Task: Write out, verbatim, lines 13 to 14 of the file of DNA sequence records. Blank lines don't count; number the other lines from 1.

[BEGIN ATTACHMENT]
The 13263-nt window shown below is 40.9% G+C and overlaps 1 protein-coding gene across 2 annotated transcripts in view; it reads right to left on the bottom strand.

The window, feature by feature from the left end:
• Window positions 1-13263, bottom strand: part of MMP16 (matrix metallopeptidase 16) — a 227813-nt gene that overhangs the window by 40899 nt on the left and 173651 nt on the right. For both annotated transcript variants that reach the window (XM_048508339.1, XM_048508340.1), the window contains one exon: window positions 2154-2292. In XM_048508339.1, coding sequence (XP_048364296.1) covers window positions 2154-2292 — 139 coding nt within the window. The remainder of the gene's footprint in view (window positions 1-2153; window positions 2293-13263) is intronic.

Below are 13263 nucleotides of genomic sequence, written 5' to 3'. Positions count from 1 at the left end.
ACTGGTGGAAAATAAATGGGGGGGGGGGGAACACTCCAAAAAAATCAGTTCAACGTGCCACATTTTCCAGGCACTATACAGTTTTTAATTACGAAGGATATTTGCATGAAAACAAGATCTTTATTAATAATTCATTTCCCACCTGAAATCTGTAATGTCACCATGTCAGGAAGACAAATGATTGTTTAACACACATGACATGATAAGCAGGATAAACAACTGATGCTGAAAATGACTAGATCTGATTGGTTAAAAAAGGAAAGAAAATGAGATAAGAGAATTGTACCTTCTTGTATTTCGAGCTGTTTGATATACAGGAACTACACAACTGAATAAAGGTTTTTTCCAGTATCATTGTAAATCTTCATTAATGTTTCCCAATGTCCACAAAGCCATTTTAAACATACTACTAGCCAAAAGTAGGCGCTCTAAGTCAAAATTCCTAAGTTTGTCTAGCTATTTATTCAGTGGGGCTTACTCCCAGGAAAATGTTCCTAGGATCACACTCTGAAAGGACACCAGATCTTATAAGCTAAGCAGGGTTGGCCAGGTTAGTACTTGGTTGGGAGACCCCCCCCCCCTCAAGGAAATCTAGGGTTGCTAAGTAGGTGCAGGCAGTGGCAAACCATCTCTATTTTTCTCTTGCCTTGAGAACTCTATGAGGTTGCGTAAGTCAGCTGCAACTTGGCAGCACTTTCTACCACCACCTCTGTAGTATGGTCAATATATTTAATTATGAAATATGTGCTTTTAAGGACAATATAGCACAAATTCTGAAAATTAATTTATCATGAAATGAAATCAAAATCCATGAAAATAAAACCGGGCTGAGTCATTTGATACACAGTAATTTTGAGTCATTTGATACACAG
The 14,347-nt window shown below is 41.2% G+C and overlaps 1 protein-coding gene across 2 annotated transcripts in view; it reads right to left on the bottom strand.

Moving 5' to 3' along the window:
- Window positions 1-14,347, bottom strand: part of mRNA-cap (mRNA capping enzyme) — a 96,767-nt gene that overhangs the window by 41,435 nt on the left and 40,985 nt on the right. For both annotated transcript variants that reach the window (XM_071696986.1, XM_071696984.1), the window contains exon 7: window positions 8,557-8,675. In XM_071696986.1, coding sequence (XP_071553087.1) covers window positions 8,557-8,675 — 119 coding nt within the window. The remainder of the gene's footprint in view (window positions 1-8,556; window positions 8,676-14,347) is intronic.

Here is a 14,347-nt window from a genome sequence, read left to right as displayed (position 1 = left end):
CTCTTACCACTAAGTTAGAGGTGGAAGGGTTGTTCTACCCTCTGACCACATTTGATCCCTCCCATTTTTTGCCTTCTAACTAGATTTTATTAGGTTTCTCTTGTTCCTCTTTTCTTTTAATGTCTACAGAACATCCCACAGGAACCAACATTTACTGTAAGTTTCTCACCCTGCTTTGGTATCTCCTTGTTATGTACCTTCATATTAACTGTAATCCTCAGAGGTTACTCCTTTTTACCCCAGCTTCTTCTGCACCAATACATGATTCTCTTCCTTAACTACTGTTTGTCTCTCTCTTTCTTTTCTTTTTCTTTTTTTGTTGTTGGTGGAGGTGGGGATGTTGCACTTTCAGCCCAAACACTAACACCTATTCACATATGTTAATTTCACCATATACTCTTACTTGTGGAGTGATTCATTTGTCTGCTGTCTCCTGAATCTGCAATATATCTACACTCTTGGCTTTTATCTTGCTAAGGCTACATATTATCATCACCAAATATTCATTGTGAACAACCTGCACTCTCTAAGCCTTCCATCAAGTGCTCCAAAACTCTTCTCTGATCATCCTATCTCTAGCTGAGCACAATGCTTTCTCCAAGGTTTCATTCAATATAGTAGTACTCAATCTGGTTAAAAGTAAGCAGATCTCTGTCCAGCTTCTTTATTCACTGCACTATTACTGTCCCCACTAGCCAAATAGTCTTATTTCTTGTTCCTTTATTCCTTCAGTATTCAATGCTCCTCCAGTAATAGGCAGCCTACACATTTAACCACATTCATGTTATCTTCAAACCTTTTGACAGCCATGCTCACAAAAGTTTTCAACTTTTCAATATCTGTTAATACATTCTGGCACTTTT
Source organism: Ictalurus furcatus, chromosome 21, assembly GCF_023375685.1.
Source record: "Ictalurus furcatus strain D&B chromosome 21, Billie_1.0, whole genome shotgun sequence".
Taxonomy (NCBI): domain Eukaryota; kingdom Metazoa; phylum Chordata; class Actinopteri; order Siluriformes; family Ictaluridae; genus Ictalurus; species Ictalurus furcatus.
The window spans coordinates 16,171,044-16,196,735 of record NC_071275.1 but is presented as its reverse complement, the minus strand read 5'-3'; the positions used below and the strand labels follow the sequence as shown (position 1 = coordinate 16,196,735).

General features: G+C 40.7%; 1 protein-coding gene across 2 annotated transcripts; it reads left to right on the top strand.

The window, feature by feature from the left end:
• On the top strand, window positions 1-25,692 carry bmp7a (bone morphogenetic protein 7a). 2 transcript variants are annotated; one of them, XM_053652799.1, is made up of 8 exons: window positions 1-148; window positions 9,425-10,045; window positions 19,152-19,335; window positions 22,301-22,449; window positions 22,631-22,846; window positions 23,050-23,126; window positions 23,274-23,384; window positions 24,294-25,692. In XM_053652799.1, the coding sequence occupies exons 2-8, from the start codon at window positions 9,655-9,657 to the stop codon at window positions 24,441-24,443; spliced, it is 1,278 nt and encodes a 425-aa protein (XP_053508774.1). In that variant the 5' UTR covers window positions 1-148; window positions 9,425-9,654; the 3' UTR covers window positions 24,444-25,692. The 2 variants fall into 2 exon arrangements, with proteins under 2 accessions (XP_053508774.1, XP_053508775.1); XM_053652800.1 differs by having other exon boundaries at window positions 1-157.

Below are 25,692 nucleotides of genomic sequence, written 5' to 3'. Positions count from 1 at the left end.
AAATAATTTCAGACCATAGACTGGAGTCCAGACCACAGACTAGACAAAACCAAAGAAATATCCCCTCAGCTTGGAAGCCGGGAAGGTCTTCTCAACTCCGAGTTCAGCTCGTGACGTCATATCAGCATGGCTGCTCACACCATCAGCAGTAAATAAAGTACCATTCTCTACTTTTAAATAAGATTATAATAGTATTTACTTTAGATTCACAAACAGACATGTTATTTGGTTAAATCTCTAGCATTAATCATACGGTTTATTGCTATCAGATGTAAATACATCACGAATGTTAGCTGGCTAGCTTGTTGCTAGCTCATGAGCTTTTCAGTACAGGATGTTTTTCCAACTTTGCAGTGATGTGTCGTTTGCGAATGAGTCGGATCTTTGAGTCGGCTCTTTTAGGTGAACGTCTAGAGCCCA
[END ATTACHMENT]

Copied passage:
Taxonomy (NCBI): domain Eukaryota; kingdom Metazoa; phylum Chordata; class Actinopteri; order Siluriformes; family Ictaluridae; genus Ictalurus; species Ictalurus furcatus.
The window spans coordinates 16,171,044-16,196,735 of record NC_071275.1 but is presented as its reverse complement, the minus strand read 5'-3'; the positions used below and the strand labels follow the sequence as shown (position 1 = coordinate 16,196,735).